Career advice: choosing one offer over another
June 9, 2012 7:24 AM   Subscribe

When given two job offers, do you go for the job you field you want at a lower tier company or a placed job at a top tier company?

I am in the oil and gas industry and currently working (four years exp w/ almost senior credentials) in a mixed field of finance and engineering (project controls). I am looking to leave my company because it isn't a proper fit as I don't feel I have any growth potential and no longer feel valued. Over the past two months, I put in a lot of resumes and applications throughout the industry and got some bites. I received three interviews, two from an operator (a company that is the highest in the oil and gas market: think Shell or Chevron) and one at a direct, but larger competitor (large (EPC) Engineering, Procurement,and Construction company - think Jacobs or Bechtel that perform work contracted by the operators). The way things have spanned out are I applied at said operator for two positions: one as a junior version of my role (cost analysis - a title step down, but with great growth potential and what I want my career to be) and a newly created role (not junior) my recruiter placed me in which is more finance & accounting related (financial analysis - I applied at their recommendation without any thought of getting/accepting it), but apparently has just as great opportunities to move up (2 year rotations within the department)... just not where I am 100% interested, but don't know all the details. (Please note that both jobs communicate to one another, but are not in the same departments and have completely different management).

Long story short, both interviews go well, but I find out that the department (cost analysis) I want to be in has a longer waiting period and defers their offer to the financial analysis group in order to get me into the company faster. My heart has sank into my stomach at this news because I'm afraid that a career change, even slight one, will jeopardize my opportunities to reach my goals of project controls. At my current company, I understand how extremely difficult it is to move around and as I don't know any better, assume that all places are much like this. The recruiter there (who I might add is a trusted friend) has reassured me that movement is not a problem, but that I should take the role for a year (company minimum) to learn the business and then attempt the move as needed because I need to keep my eye on the long-term opportunities.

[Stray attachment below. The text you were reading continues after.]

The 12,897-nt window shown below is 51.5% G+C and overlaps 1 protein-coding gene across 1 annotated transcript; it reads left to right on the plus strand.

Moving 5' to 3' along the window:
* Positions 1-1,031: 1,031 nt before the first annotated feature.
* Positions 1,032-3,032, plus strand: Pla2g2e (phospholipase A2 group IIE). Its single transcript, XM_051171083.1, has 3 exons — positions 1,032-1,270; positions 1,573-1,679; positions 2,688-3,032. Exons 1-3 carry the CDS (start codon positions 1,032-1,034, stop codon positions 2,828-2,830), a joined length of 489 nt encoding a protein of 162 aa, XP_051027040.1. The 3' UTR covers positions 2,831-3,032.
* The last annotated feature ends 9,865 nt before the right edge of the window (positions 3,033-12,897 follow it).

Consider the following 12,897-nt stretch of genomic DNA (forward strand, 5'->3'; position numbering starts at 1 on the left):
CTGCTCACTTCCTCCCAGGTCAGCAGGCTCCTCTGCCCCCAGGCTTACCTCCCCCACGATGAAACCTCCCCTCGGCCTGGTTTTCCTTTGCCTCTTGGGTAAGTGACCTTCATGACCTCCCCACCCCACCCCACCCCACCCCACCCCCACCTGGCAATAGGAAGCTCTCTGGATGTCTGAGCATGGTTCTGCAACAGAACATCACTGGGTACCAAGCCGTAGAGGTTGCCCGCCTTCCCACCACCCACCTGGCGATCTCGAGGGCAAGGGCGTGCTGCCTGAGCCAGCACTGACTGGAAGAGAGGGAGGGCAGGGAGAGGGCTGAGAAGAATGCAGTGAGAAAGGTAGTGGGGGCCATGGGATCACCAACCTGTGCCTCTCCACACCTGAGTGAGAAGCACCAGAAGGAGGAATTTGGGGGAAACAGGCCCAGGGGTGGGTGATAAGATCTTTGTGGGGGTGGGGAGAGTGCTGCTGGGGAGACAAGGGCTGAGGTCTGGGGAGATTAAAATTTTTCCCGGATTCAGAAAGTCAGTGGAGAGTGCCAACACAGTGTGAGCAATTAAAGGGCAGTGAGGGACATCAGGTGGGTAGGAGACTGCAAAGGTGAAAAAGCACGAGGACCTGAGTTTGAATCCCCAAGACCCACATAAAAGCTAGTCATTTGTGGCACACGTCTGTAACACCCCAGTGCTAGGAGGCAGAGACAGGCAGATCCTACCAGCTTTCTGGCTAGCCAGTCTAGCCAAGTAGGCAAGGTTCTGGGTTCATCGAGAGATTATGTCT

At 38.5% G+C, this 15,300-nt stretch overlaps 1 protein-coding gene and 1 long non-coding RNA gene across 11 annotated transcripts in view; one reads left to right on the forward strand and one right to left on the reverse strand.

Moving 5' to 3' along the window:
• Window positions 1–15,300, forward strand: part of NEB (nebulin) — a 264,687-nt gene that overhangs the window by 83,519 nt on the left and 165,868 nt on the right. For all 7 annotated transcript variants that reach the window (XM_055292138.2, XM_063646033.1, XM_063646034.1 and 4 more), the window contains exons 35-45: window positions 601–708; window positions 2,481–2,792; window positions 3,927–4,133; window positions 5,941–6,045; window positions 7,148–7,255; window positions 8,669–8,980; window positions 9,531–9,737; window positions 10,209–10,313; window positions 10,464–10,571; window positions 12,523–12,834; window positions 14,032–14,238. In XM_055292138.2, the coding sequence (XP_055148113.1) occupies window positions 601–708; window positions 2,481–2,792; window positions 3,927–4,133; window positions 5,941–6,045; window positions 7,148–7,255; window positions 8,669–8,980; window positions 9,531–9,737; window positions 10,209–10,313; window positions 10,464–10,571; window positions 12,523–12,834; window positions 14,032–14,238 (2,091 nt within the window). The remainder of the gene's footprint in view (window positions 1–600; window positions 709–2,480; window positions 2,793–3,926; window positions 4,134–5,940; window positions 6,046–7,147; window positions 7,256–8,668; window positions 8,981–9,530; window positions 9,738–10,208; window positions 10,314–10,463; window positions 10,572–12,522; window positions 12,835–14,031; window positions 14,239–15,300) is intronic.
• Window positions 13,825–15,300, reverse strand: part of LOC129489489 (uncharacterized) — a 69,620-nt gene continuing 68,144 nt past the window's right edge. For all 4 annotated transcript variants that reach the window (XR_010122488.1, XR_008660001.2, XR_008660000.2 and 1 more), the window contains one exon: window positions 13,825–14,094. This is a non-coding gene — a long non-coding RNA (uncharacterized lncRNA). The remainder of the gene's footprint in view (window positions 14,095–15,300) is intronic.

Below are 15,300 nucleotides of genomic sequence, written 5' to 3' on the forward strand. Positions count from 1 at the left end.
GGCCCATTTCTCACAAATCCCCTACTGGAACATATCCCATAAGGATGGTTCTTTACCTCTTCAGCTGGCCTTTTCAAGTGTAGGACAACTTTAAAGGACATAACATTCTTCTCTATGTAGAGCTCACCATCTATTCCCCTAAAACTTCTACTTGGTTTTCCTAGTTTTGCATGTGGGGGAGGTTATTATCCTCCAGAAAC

Next situation, my interview goes very well at the EPC company and I'm offered a job there too... in the field I am currently in with promises of growth, travel, potential, higher salary, and everything better than what I currently have. This company is an excellent one that has a large impact in the market, but many at my firm left here (albeit 5-10 years ago) because of the issues with bureaucracy, limited growth potential, and a corporate culture that pigeon holes their employees (sounds familiar...). I've never traveled and the role I am offered at the operator won't have any and being a single guy, this appeals to me, but unfortunately, the perks and benefits of an EPC cannot touch the Operator... just the nature of the oil and gas tiered market.

I have several colleagues moving to this operator and to this EPC, but only to leave my current employer and unfortunately... they're not in my field. A lot of advice I've received is that I would be dumb to pass up on an Operator because it's easier to move within a company than to come off the street and their HR departments remember if you pass them up. On the other hand, the EPC role is what I know I want to do for a career, available right now, without any need to persuade department heads of an internal move and the project controls certifications I'm studying for (at this moment) won't go to waste.